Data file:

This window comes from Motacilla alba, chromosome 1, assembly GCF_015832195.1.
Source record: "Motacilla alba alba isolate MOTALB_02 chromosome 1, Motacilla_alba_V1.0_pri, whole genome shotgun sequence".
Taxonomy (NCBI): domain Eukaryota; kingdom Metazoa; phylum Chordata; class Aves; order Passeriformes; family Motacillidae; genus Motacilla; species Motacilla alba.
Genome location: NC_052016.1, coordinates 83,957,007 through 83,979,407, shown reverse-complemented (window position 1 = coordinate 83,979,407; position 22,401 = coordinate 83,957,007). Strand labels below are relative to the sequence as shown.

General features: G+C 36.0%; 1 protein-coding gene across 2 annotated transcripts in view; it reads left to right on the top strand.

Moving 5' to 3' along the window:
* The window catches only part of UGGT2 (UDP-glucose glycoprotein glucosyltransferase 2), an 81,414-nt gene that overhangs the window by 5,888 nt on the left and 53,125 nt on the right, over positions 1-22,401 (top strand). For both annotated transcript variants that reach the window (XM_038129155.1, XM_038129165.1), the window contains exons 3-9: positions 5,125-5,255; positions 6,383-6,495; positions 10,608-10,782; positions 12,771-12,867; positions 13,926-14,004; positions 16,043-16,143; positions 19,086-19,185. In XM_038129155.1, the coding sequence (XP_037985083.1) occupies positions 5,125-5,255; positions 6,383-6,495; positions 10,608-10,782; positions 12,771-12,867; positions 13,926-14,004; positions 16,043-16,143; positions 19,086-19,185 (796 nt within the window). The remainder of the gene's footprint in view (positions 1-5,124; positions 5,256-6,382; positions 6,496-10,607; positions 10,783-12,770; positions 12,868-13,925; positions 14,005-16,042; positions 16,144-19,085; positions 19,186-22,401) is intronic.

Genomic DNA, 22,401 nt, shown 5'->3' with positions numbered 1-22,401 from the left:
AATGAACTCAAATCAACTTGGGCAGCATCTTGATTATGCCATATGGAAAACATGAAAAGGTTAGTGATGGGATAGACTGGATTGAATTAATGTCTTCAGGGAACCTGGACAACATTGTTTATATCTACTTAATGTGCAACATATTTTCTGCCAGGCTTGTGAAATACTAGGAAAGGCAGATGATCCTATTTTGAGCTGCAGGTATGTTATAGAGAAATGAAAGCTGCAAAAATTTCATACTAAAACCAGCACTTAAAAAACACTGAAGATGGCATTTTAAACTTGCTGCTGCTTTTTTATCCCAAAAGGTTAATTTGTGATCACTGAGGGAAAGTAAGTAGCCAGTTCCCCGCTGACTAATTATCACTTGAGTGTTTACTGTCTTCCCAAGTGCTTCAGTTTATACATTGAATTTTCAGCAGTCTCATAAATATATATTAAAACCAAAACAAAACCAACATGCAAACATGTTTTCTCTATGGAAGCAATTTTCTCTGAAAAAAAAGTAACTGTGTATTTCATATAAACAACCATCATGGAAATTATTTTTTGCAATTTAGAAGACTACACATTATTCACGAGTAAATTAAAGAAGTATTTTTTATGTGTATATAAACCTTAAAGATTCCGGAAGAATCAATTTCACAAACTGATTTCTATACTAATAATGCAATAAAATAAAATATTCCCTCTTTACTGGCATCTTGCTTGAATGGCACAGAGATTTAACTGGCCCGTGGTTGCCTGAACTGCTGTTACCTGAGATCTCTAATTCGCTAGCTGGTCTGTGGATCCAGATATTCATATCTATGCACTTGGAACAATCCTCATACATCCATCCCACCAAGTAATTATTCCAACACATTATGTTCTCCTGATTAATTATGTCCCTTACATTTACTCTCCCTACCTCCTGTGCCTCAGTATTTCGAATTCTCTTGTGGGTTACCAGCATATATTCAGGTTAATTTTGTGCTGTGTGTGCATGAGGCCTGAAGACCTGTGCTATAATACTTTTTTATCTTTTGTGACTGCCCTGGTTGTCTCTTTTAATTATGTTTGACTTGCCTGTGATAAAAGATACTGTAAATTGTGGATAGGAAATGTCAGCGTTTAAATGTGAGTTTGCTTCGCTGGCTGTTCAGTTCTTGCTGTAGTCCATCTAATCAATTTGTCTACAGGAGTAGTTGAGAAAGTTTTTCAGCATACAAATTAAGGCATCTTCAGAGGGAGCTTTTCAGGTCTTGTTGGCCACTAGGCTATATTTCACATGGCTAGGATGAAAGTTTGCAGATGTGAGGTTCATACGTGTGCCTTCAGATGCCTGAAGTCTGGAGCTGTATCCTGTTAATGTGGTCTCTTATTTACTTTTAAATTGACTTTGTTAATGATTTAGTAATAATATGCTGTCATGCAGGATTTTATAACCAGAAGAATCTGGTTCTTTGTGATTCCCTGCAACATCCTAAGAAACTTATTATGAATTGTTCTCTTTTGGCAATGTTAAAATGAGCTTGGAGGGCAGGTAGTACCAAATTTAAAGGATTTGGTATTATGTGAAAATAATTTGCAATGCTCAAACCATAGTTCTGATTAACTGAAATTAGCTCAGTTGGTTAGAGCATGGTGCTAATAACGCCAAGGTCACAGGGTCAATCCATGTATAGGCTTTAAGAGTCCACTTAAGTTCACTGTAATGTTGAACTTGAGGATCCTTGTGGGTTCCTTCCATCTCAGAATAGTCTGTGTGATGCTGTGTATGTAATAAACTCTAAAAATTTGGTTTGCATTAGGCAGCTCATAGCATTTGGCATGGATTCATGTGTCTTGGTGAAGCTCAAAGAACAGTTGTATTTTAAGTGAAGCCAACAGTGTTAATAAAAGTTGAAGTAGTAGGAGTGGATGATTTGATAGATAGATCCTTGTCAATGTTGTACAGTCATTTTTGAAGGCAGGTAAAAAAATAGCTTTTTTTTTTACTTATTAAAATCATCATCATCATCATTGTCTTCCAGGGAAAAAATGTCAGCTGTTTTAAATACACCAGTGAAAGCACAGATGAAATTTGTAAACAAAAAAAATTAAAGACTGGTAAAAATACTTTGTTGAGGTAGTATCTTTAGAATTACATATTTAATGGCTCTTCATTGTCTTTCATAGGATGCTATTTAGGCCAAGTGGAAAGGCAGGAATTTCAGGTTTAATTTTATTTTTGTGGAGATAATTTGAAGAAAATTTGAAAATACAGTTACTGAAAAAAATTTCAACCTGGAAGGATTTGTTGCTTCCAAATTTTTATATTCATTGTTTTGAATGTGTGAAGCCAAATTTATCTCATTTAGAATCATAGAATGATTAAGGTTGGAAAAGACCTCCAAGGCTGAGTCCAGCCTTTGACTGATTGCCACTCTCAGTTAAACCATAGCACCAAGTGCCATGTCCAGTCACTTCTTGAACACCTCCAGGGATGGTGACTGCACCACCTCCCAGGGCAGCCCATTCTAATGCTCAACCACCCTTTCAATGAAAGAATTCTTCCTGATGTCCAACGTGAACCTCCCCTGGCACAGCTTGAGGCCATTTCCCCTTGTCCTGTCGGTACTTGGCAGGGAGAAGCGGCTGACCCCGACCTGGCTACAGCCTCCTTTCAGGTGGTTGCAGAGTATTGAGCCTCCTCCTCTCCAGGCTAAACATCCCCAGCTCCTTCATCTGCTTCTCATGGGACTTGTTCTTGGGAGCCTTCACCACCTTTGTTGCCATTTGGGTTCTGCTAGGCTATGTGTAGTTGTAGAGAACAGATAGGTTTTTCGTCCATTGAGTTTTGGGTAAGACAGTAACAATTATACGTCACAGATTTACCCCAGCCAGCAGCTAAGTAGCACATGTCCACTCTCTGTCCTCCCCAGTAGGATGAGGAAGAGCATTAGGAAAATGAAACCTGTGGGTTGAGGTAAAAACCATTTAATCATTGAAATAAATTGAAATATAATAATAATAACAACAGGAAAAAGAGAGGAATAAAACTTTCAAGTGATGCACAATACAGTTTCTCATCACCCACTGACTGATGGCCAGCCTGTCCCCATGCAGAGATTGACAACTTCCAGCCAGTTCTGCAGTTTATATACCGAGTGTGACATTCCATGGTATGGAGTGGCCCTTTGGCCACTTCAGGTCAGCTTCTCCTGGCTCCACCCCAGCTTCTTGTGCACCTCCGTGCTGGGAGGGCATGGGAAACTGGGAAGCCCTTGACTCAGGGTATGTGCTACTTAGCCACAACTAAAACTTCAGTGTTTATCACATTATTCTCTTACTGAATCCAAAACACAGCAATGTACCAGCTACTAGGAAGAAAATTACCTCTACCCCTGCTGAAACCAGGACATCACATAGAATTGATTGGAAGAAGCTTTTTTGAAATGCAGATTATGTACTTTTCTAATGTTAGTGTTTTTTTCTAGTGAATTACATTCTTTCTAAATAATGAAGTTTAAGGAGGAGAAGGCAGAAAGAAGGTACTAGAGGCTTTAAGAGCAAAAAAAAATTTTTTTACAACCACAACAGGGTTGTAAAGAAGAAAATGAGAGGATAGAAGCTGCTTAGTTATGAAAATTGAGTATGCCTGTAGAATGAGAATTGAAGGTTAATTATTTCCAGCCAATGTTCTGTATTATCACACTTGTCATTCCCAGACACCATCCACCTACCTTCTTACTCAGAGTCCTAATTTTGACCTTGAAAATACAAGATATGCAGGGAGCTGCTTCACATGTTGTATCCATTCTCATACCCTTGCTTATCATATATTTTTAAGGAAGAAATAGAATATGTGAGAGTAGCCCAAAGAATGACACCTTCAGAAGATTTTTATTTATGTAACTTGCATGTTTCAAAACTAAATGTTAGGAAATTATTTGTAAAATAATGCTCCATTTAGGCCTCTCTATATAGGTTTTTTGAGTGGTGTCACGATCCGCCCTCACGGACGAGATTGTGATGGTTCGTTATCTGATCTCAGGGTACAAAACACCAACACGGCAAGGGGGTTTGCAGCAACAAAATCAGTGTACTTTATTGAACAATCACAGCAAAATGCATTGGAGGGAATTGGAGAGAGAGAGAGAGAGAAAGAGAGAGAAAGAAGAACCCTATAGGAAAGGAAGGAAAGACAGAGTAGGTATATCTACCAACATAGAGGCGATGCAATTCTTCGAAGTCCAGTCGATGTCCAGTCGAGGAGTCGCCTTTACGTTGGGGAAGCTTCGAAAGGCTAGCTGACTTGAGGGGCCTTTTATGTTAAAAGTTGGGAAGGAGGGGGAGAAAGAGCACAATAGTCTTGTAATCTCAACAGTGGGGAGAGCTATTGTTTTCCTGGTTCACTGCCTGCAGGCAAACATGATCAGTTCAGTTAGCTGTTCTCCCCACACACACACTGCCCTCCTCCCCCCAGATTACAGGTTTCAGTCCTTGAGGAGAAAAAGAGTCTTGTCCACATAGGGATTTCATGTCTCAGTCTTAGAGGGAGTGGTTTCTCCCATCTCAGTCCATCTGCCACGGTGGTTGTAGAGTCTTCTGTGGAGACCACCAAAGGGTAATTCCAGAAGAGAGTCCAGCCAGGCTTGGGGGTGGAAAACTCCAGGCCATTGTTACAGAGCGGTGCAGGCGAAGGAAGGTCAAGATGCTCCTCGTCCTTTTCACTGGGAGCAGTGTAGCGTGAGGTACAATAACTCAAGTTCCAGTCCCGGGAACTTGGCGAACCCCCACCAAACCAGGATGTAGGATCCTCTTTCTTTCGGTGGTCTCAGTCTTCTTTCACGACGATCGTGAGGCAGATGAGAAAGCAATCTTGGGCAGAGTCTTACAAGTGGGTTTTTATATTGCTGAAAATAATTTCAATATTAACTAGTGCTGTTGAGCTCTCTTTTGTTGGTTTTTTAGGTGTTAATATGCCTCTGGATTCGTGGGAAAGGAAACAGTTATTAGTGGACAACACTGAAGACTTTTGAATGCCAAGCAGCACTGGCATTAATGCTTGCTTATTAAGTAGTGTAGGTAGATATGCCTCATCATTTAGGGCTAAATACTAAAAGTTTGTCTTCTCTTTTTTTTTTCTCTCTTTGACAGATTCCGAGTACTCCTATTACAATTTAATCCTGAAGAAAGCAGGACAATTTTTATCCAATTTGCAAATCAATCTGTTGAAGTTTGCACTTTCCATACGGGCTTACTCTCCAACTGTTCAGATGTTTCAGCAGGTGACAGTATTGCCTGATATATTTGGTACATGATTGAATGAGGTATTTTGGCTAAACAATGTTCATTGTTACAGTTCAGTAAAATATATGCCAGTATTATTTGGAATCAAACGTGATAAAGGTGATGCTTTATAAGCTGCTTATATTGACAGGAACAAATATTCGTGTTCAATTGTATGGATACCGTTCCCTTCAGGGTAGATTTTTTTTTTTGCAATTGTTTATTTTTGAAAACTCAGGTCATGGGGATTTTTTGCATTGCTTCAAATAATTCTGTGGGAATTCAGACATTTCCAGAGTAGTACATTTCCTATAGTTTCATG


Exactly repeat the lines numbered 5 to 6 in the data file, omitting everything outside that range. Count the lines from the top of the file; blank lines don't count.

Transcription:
General features: G+C 36.0%; 1 protein-coding gene across 2 annotated transcripts in view; it reads left to right on the top strand.

Moving 5' to 3' along the window: